Moving from Religious Trauma into Soul Healing, Part IV: Diverse Friendships

Jul 19, 2018 | Becoming More of Your True Self, Relational Cultural Theory, Relationships, Wife Material

Dog Germs, Chris Roberts Antieu,

Friends Who are Different and a Little Bit Scary Make Us Grow

Unexpected friendship teaches us, like nothing else. When I arrived at Texas Woman’s University in 1990, I found myself immersed in growth and diversity. I suddenly had gay and lesbian friends, after growing up in a culture that forbid same-sex relationships. (They existed, but underground). I had Jewish friends and Muslim friends and atheist friends – and these people were so very generous, kind, and knowledgeable. They defied the characterizations I was taught by people who were mainly afraid.

I’ve come to believe that diversity makes us smarter. Difference causes us to open ourselves to the beauty and interest all around. Diversity creates intellectual and spiritual growth. Difference makes us evolve. And having friendships with people who are different from us in some major cultural way forces us to notice our inherited power – and share it . . . which causes all kinds of healthy emotional change.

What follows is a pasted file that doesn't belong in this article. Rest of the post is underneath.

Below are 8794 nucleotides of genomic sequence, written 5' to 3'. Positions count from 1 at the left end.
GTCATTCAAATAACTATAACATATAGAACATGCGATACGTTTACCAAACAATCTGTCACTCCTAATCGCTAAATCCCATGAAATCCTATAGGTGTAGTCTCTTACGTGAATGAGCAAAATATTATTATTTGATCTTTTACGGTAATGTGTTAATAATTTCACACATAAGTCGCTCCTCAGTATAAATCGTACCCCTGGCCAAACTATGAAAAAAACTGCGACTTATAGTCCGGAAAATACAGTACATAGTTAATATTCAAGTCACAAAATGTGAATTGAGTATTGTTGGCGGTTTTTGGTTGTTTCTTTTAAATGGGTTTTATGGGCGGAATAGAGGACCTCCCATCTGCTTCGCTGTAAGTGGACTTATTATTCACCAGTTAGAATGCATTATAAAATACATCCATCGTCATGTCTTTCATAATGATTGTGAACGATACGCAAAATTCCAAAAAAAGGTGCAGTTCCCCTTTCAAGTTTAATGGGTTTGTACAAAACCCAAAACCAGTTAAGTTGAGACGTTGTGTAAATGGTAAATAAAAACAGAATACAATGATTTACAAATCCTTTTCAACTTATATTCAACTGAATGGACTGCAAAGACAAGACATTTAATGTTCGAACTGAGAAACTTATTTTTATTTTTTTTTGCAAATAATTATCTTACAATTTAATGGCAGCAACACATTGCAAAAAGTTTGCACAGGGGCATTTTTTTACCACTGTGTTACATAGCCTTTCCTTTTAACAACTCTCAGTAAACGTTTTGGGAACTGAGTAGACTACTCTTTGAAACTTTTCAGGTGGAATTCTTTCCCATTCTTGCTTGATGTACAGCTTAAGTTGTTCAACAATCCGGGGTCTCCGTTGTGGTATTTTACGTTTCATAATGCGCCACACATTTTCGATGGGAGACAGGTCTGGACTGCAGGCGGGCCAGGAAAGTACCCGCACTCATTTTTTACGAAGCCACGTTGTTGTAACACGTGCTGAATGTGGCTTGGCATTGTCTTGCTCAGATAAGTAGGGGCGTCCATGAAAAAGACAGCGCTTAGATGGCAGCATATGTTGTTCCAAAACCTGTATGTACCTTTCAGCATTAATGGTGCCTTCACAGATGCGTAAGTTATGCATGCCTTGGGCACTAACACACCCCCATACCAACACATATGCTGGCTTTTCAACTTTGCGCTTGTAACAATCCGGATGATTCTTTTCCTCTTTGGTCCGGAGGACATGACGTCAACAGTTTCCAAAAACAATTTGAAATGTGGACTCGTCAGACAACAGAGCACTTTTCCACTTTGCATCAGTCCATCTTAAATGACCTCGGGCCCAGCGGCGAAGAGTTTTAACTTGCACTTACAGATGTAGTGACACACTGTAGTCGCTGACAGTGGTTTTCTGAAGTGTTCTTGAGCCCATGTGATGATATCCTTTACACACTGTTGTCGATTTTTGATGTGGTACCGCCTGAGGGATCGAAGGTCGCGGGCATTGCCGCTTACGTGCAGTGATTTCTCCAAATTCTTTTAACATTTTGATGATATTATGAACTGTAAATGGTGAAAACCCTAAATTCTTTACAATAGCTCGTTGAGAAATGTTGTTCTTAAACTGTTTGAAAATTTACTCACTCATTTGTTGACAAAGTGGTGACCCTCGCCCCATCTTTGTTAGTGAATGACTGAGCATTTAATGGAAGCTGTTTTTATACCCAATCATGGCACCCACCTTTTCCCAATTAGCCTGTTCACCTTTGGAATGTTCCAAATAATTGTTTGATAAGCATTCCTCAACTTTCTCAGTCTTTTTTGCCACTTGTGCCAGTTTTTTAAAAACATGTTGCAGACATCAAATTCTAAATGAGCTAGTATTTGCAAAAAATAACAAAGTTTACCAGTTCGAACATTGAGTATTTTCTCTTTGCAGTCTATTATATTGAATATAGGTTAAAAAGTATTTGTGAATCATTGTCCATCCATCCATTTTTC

A new study shows that people with diverse friendships are more open to experience than people who only hang out with those who look and act like them. By extension, being closed to experience locks us into one way of viewing the world and a culturally limited range of friends. Being resistant or closed-off keeps us from adventures of change, growth, and evolution.

Think about this for a moment.

Evolution. (Scary term?). Change. Growth. The religious leaders of my childhood church HATED the forward movement of ideas and practices. They HATED changes to how people did relationships, spoke, formed families, dressed, made music, or grew facial hair. “Modernity,” they said with a sneer. Closed to experience. Closed, meaning scared. Scared to share power. Scared to face change. Scared of annihilation.

But change is constant.

We’ll never cloister ourselves fully in the presence of people who act, think, and look like us. But if we allow ourselves to notice change or difference with an open heart, a calm receptiveness, we open our selves to forward movement with all that is. We can go on that ride, enjoy the breeze and the passing scenery, or we can stand in the queue, grip the hand-railing, and (try to) stay where we’ve been, resenting everyone who flows with the changing universe.

So, how many of these do you have?

  1. transgender friends (if you’re not)
  2. friends whose politics make you chafe
  3. acquaintances with a lot less money than you
  4. friends who disagree with your religious views
  5. regular contact with someone who pushes you to learn new things
  6. regular contact with someone homeless
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